For the record, my North Section ties (Paradise High graduate) had me rooting for Enterprise and Sutter tonight as well.  Both didn't fare so well.  Oh well, time to prep for 09/10.  

Thursday, March 12, 2009

Retract that

Ok, so I haven't blogged in awhile. This was made evident to me when a fellow blogger walked up to me and stated that his blog is even more up to date than mine, something I hung my head in shame about. Hey, my only excuse is that you need to know that if I'm not blogging, I'm really focused on education stuff. I'm focused on getting back on track in the classroom now that basketball season is over. I'm focused on working on Professional Learning Communities in my department, and I'm dealing with this budget stuff that makes teaching a different sort of "experience".

Unless you are living under a rock somewhere, you probably have heard that California's schools are getting blasted with cuts. Schools are cutting teachers, programs, schools, athletics, music, you name it. Ukiah is no different, having to figure out a way to cut millions of dollars this year and next without completely disrupting the flow of education to students. It is not going to be an easy process.

So I decided to go to the recent school board meeting and make a little speech. Having a background in Economics and more insight (through reading blogs) about what is going on "out there" allows me to look at situations with a different eye. I can accept that the district needs to cut, although I can debate what cuts should be implemented. Right now the argument is Class Size Reduction at the K-3 and 9-10 grade levels. I can see both sides. First, I understand the idea that in hard budget times, teachers should be able to teach more than 20 kids. Hell, the lowest number I have is 24 and that's an Advanced Placement class. Three of my classes are over 30, two of which are full at 34. You aren't going to get a whole lot of sympathy from my end about raising the class size by a couple of kids, from 20 to say....23. However, I'll always support class size reduction because it is simply better for educating kids, and all the statistics that I see against it are skewed, bias, or are comparing apples to oranges. Addressing the needs of 34 or 20........hmmmmmmm, let me see......I can pretty much guarantee that the needs of "bubble kids" will be better met with the 14 fewer in the classroom. One-on-one attention will be a lot easier to provide. Oh, and the argument (ahem) that 20-1 is bogus because it forces schools to hire less qualified teachers is silly. That's trying to mix two different arguments to formulate a bizarre stance against CSR (Class Size Reduction). Here's a question: would you like that great teacher to be in a classroom with 34 students or 20 students? I think the answer is evident.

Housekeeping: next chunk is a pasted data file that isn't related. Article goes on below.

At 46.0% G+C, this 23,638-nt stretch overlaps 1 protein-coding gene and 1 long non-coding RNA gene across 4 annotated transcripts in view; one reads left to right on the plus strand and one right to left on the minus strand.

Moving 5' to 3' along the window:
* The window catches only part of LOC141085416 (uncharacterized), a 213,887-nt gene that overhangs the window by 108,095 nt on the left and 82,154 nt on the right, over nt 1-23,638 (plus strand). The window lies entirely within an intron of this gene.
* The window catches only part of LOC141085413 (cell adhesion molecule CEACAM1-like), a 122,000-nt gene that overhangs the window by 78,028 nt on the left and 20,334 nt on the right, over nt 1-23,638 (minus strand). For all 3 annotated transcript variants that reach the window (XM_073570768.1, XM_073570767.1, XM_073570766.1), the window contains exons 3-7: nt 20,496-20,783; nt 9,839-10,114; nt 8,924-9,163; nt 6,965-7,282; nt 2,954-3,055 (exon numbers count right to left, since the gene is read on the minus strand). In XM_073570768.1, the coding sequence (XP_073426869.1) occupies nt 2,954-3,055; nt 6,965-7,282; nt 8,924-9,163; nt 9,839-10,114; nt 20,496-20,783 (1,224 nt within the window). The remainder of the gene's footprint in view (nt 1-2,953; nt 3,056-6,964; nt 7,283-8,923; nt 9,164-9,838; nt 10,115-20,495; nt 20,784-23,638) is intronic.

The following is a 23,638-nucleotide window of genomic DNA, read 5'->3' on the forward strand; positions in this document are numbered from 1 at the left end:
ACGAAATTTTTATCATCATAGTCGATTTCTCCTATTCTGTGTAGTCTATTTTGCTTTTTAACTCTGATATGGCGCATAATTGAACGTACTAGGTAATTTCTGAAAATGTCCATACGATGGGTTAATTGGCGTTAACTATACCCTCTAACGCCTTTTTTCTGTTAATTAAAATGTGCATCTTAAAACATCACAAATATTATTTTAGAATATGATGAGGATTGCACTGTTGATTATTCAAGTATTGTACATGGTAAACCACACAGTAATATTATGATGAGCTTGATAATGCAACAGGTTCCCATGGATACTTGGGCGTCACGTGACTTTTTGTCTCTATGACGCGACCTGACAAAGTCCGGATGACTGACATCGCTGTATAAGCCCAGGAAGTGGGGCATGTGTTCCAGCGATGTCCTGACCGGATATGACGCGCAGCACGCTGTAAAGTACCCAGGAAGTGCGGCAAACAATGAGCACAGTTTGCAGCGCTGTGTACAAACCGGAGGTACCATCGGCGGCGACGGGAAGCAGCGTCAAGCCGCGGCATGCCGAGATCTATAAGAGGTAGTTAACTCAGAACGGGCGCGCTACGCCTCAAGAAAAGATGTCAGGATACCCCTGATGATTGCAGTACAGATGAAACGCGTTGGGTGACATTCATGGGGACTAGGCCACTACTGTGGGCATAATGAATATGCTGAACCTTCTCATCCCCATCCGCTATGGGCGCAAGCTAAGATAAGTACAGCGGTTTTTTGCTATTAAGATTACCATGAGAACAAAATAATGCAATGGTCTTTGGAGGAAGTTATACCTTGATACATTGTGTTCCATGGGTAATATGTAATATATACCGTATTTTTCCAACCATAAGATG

Anyway, I went to this board meeting and spoke in front of the crowd about two issues; transparency, and organization. When I mean transparency, I mean from all angles, and I said that. I want the district, the teacher's union, and the community to be as transparent as possible. That way, diverse opinions get thrown on the table and creative solutions get implemented. That's what I said in front of the board, the crowd, my fellow teachers, and the district Super. I also mentioned that to get through this, we needed to act as an organization, and everyone needs to take a role in leadership. The Super needs to be a leader, the Board needs to be leaders, teachers need to be leaders, custodians need to be leaders, the community needs to be leaders.......we won't get through this crisis and subsequent ones unless the parts come together form a unified, driven whole. I hate the "us vs. them" attitude that members of the board, the community, administration, and the teacher's union occasionally promote, and I told that meeting that those attitudes weren't going to work and we needed to find solutions.

I didn't mean it be a big deal, it was more like venting. I like what I do and I don't like seeing our "business" go down because egos, agendas, and a lack of cooperative vision get in the way. But apparently it was well received. I've heard from dozens of people that said it was a good message to start the process and that it seemed to address some fundamental issues that needed to be heard. Then around Noon today I was pointed to this article in the Ukiah Daily Journal.

".....community member Jeff Silva-Brown told the board that he doesn't like the "us versus (the district) attitude.... Cuts, if that involves a school closure, needs to be part of the dialogue."

Um, that is not what I said. I side nothing about not agreeing or disagreeing to the cuts made by the school district, and I specifically said that all cuts, including closing a school, should be considered. I talked about all of us having to make a sacrifice and doing this together, while the article makes me sound confrontational and demanding. I intentionally avoided that tone and lo and behold, the Ukiah Daily Journal makes it sound like conflict in the making. After receiving a call from a higher up saying that they felt I was misrepresented, I finally called Ms. Monica Krauth, the reporter at large, and stated my displeasure. I told her that she took bits and pieces of my speech and totally misrepresented what I stated at the meeting. Her response?
-I'm sorry, but that's what you said.
-You said "us vs. them" attitude (my exact quote "We need to get beyond the us vs. them attitude between teacher and district, teacher and teacher, community and district, and community and teacher. It will benefit us in the coming to a solution to this crisis".
-Really? I was told by many people that it was a fabulous piece.
-You seemed angry at the meeting (I was hardly angry. I know the situation and I know the current cuts are worst case. If I was angry, I wouldn't have been there.)
-The entire tone of the meeting was angry (I didn't see that either. It was very respectable).
-Write a Letter to the Editor if you don't like it.

Wow, so that's the second Ukiah Daily Journal reporter that has screwed me without care (K.C. Meadows being the first). The best thing about the Ukiah Daily Journal was the parent that volunteered to report and write stories for the Boy's Basketball season. He was great and he did it for nothing. The season is done now, so cancel your subscription to the paper. If not, you'll soon realize that Yellow Journalism is not relegated to the Drudge Report. Seriously, there is no justice in the world if Circuit City and Bear Stearns go under, and the Ukiah Daily Journal gets out of this economic crisis intact.

Thanks to those people that care about where the district is headed, and to those that took the time to let me know about the article. We'll get through this.